With respect to charitable donations, you may reap a larger tax benefit by donating appreciated assets, such as stock, to a charity. Generally, the higher the appreciated value of an asset, the bigger the potential value of the tax benefit. Donating appreciated assets not only entitles the taxpayer to a charitable contribution deduction, but also avoids the capital gains tax that would otherwise be due if the taxpayer sold the asset.

Additionally, because taxpayers 70 ½ years old and older who own an individual retirement account (IRA) must take minimum distributions from that account each year and include those amounts in taxable income, a special provision allows such taxpayers to make a charitable contribution directly from their IRAs to a charity. This has several benefits. First, since charitable contributions deductions are usually only available to individuals who itemize, a taxpayer who takes the standard deduction can benefit from this rule. Second, by making a contribution directly to a charity, the donation counts towards the taxpayer’s required minimum distribution, but that amount is not included in income – and thus reduces taxable income and adjusted gross income (AGI). A lower AGI is advantageous because it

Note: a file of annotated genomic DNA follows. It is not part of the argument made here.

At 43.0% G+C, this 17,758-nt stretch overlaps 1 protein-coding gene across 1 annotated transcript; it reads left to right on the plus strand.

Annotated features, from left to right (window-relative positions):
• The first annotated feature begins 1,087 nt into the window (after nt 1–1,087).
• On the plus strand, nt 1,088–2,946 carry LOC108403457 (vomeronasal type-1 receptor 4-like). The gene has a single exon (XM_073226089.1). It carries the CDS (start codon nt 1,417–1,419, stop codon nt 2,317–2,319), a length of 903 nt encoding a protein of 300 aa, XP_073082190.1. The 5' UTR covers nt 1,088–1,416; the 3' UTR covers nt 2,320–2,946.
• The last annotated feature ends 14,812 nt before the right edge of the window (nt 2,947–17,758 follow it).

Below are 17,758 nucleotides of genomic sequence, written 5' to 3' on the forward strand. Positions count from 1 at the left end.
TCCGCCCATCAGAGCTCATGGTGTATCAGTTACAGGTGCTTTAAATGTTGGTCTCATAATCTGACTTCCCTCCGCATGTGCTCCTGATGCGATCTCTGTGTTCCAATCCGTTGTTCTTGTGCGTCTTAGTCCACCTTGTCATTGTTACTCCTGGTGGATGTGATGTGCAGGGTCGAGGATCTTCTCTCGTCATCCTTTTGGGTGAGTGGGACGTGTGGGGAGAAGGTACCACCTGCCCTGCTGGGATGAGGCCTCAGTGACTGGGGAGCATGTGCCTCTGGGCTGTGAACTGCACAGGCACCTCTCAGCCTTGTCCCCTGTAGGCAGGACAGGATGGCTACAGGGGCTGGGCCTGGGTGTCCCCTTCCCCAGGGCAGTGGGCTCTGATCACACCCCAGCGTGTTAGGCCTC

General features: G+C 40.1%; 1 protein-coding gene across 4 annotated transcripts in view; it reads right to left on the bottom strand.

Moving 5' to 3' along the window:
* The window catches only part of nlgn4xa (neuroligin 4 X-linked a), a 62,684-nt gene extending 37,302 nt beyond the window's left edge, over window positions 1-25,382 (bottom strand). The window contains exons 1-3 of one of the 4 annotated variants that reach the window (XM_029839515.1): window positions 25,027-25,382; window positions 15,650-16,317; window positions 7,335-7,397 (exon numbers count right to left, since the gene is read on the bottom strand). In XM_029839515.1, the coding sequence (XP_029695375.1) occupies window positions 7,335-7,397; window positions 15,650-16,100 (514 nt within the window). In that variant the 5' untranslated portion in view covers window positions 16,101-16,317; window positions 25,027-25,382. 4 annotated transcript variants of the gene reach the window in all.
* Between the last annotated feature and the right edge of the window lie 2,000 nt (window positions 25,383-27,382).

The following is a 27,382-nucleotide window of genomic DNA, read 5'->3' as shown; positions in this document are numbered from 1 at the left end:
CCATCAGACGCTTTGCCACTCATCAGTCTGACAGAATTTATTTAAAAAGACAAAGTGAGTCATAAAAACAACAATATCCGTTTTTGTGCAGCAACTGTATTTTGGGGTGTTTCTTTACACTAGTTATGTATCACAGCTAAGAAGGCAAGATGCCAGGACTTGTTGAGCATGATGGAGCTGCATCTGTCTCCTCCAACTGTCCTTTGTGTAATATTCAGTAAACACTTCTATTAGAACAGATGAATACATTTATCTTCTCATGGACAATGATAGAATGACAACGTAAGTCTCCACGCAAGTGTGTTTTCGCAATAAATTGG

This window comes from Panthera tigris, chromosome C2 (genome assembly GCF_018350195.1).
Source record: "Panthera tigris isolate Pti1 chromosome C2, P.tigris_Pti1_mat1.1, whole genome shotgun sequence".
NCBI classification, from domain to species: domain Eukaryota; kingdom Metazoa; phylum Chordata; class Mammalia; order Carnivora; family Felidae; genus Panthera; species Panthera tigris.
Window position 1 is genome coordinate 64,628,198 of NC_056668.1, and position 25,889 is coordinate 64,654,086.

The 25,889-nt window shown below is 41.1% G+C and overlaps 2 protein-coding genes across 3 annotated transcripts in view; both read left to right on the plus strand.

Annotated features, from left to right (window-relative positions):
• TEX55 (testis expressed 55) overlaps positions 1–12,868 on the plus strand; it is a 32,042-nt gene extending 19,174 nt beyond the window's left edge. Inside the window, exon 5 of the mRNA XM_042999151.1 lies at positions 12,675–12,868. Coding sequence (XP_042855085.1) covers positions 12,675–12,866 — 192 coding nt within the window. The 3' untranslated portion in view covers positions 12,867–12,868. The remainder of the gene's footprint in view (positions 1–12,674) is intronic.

increases the taxpayer’s ability to take medical expense deductions that might not otherwise be available. In addition, the reduction in AGI decreases the amount of the taxpayer’s social security income subject to income tax and, possibly, the 3.8 percent net investment income tax if the taxpayer has a lot of investment income.

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